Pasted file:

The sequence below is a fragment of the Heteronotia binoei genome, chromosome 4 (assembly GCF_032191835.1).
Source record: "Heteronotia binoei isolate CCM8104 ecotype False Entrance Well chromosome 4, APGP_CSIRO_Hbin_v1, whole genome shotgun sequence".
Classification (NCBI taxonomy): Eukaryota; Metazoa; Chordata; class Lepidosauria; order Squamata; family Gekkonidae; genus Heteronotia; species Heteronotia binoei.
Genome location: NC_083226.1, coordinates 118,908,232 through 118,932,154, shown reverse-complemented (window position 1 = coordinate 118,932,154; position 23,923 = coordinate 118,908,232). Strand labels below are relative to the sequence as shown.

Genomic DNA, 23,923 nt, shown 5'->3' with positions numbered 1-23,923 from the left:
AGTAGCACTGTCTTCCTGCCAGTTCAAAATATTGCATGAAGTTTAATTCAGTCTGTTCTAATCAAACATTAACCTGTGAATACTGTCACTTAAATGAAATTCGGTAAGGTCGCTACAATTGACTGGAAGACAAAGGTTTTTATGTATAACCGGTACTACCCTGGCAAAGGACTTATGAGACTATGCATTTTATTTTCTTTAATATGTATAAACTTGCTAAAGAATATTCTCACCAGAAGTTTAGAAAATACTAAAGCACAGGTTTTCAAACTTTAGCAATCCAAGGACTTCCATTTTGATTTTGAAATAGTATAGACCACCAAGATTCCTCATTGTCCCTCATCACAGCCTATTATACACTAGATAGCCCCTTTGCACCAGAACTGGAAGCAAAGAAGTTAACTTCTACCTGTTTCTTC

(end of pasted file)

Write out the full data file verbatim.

The sequence below is a fragment of the Heteronotia binoei genome, chromosome 4 (assembly GCF_032191835.1).
Source record: "Heteronotia binoei isolate CCM8104 ecotype False Entrance Well chromosome 4, APGP_CSIRO_Hbin_v1, whole genome shotgun sequence".
Classification (NCBI taxonomy): Eukaryota; Metazoa; Chordata; class Lepidosauria; order Squamata; family Gekkonidae; genus Heteronotia; species Heteronotia binoei.
Genome location: NC_083226.1, coordinates 118,908,232 through 118,932,154, shown reverse-complemented (window position 1 = coordinate 118,932,154; position 23,923 = coordinate 118,908,232). Strand labels below are relative to the sequence as shown.

Genomic DNA, 23,923 nt, shown 5'->3' with positions numbered 1-23,923 from the left:
AGTAGCACTGTCTTCCTGCCAGTTCAAAATATTGCATGAAGTTTAATTCAGTCTGTTCTAATCAAACATTAACCTGTGAATACTGTCACTTAAATGAAATTCGGTAAGGTCGCTACAATTGACTGGAAGACAAAGGTTTTTATGTATAACCGGTACTACCCTGGCAAAGGACTTATGAGACTATGCATTTTATTTTCTTTAATATGTATAAACTTGCTAAAGAATATTCTCACCAGAAGTTTAGAAAATACTAAAGCACAGGTTTTCAAACTTTAGCAATCCAAGGACTTCCATTTTGATTTTGAAATAGTATAGACCACCAAGATTCCTCATTGTCCCTCATCACAGCCTATTATACACTAGATAGCCCCTTTGCACCAGAACTGGAAGCAAAGAAGTTAACTTCTACCTGTTTCTTC